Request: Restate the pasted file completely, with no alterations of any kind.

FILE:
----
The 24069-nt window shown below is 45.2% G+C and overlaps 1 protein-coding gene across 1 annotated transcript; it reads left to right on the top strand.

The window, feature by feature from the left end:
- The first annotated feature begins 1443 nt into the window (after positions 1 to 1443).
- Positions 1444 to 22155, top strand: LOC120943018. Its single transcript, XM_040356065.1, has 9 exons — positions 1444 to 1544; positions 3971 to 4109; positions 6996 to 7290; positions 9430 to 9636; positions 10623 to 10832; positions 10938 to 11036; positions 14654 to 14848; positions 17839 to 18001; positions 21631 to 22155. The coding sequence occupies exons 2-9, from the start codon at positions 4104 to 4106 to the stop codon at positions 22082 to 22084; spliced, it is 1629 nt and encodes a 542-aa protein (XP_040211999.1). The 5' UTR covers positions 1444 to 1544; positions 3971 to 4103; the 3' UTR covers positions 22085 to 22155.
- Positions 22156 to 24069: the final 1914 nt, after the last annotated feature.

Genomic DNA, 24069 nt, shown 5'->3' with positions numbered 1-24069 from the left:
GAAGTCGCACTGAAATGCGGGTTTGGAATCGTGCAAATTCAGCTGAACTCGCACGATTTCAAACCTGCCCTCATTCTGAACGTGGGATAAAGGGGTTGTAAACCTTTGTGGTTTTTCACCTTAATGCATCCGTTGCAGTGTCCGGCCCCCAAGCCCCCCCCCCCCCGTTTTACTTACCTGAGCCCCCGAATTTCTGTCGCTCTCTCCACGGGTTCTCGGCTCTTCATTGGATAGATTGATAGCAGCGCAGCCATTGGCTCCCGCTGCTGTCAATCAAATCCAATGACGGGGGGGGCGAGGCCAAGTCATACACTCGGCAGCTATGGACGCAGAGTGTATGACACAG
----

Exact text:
The 24069-nt window shown below is 45.2% G+C and overlaps 1 protein-coding gene across 1 annotated transcript; it reads left to right on the top strand.

The window, feature by feature from the left end:
- The first annotated feature begins 1443 nt into the window (after positions 1 to 1443).
- Positions 1444 to 22155, top strand: LOC120943018. Its single transcript, XM_040356065.1, has 9 exons — positions 1444 to 1544; positions 3971 to 4109; positions 6996 to 7290; positions 9430 to 9636; positions 10623 to 10832; positions 10938 to 11036; positions 14654 to 14848; positions 17839 to 18001; positions 21631 to 22155. The coding sequence occupies exons 2-9, from the start codon at positions 4104 to 4106 to the stop codon at positions 22082 to 22084; spliced, it is 1629 nt and encodes a 542-aa protein (XP_040211999.1). The 5' UTR covers positions 1444 to 1544; positions 3971 to 4103; the 3' UTR covers positions 22085 to 22155.
- Positions 22156 to 24069: the final 1914 nt, after the last annotated feature.

Genomic DNA, 24069 nt, shown 5'->3' with positions numbered 1-24069 from the left:
GAAGTCGCACTGAAATGCGGGTTTGGAATCGTGCAAATTCAGCTGAACTCGCACGATTTCAAACCTGCCCTCATTCTGAACGTGGGATAAAGGGGTTGTAAACCTTTGTGGTTTTTCACCTTAATGCATCCGTTGCAGTGTCCGGCCCCCAAGCCCCCCCCCCCCCGTTTTACTTACCTGAGCCCCCGAATTTCTGTCGCTCTCTCCACGGGTTCTCGGCTCTTCATTGGATAGATTGATAGCAGCGCAGCCATTGGCTCCCGCTGCTGTCAATCAAATCCAATGACGGGGGGGGCGAGGCCAAGTCATACACTCGGCAGCTATGGACGCAGAGTGTATGACACAG